“A man’s natural rights are his own, against the whole world; and any infringement of them is equally a crime, whether committed by one man, or by millions; whether committed by one man, calling himself a robber, (or by any other name indicating his true character,) or by millions, calling themselves a government.”
– Lysander Spooner
A ‘right’ is a moral principle defining and sanctioning a man’s freedom of action in a social context. There is only one fundamental right (all the others are its consequences or corollaries): a man’s right to his own life. Life is a process of self-sustaining and self-generated action; the right to life means the right to engage in self-sustaining and self-generated action—which means: the freedom to take all the actions required by the nature of a rational being for the support, the furtherance, the fulfillment and the enjoyment of his own life. (Such is the meaning of the right to life, liberty and the pursuit of happiness.)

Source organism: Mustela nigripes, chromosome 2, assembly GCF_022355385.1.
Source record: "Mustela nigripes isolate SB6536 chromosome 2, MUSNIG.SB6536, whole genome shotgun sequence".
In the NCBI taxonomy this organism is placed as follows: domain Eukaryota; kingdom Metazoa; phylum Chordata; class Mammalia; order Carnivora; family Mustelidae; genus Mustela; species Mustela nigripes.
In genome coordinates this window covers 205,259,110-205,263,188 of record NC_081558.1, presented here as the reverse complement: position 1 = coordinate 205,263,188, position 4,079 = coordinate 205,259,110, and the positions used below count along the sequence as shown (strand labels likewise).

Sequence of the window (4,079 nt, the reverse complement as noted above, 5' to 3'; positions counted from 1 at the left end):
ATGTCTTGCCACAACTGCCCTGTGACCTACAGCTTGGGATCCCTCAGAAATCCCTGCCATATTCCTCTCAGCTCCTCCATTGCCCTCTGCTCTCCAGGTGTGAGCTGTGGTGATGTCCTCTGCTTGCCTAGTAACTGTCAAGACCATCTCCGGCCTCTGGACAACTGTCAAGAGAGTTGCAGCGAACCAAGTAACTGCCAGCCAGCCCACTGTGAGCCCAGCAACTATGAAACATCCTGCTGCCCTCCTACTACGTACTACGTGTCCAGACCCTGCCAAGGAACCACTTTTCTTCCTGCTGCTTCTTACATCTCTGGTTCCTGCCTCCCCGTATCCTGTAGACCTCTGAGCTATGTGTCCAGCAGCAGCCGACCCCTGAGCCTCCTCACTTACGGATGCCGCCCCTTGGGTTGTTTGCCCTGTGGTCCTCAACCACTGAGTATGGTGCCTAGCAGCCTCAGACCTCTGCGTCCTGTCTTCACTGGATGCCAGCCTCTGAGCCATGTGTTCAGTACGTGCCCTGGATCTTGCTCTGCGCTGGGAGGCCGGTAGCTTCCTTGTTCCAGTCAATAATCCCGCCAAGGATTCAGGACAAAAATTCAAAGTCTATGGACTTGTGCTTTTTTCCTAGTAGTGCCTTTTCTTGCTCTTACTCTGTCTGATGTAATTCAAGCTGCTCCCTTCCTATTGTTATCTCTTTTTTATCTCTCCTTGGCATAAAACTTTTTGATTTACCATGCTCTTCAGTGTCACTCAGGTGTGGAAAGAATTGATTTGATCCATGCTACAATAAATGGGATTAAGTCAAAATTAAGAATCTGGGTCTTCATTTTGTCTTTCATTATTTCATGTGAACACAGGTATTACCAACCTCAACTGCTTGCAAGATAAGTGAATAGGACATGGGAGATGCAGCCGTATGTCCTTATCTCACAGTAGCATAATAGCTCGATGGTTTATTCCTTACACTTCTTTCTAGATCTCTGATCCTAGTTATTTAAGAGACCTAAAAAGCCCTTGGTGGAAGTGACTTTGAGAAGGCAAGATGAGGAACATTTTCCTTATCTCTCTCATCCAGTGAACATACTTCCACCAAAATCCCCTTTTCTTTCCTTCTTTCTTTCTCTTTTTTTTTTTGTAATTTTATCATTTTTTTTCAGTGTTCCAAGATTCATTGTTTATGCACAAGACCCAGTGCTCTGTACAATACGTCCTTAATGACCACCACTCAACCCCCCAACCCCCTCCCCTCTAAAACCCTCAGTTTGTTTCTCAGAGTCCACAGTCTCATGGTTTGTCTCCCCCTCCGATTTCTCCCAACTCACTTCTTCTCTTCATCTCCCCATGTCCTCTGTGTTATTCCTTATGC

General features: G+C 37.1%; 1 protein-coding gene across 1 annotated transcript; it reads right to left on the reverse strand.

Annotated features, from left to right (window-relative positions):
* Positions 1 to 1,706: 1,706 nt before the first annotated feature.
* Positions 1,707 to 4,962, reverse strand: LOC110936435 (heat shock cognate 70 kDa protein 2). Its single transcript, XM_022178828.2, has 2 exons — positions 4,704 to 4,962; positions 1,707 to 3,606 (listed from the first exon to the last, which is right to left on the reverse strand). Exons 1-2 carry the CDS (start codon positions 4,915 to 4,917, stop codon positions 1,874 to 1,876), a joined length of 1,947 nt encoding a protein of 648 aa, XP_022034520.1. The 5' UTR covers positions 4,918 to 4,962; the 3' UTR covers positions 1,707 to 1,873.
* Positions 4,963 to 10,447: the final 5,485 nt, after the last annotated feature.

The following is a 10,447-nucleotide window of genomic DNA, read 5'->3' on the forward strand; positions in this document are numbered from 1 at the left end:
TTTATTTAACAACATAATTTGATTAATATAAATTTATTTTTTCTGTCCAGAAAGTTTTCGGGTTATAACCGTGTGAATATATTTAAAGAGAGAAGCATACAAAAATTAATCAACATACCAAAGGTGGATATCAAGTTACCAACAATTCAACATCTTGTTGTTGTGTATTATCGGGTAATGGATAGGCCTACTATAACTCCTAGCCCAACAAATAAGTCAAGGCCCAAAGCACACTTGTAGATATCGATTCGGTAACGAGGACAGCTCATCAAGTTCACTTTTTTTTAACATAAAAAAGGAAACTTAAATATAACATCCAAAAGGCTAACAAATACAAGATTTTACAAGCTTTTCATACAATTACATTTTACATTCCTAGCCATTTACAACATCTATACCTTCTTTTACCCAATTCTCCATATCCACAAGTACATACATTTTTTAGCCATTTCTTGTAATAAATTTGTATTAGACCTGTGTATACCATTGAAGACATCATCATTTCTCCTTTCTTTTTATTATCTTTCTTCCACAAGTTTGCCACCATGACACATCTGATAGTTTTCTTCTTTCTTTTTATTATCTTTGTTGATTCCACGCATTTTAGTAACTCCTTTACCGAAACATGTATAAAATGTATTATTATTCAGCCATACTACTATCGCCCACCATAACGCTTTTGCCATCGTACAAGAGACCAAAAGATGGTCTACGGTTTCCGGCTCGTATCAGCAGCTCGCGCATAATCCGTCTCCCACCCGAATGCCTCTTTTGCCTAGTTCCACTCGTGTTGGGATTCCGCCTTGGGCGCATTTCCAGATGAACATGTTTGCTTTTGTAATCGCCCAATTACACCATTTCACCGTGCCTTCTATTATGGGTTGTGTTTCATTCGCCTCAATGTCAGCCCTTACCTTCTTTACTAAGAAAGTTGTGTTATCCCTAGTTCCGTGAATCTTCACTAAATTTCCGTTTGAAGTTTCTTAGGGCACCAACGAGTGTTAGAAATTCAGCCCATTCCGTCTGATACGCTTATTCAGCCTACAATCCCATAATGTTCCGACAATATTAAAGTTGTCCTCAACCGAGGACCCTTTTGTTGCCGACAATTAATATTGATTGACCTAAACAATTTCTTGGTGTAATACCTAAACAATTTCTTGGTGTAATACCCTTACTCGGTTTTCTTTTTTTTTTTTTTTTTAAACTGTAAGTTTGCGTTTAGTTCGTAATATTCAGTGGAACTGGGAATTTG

The concept of a ‘right’ pertains only to action—specifically, to freedom of action. It means freedom from physical compulsion, coercion or interference by other men.
Thus, for every individual, a right is the moral sanction of a positive—of his freedom to act on his own judgment, for his own goals, by his own voluntary, uncoerced choice. As to his neighbors, his rights impose no obligations on them except of a negative kind: to abstain from violating his rights.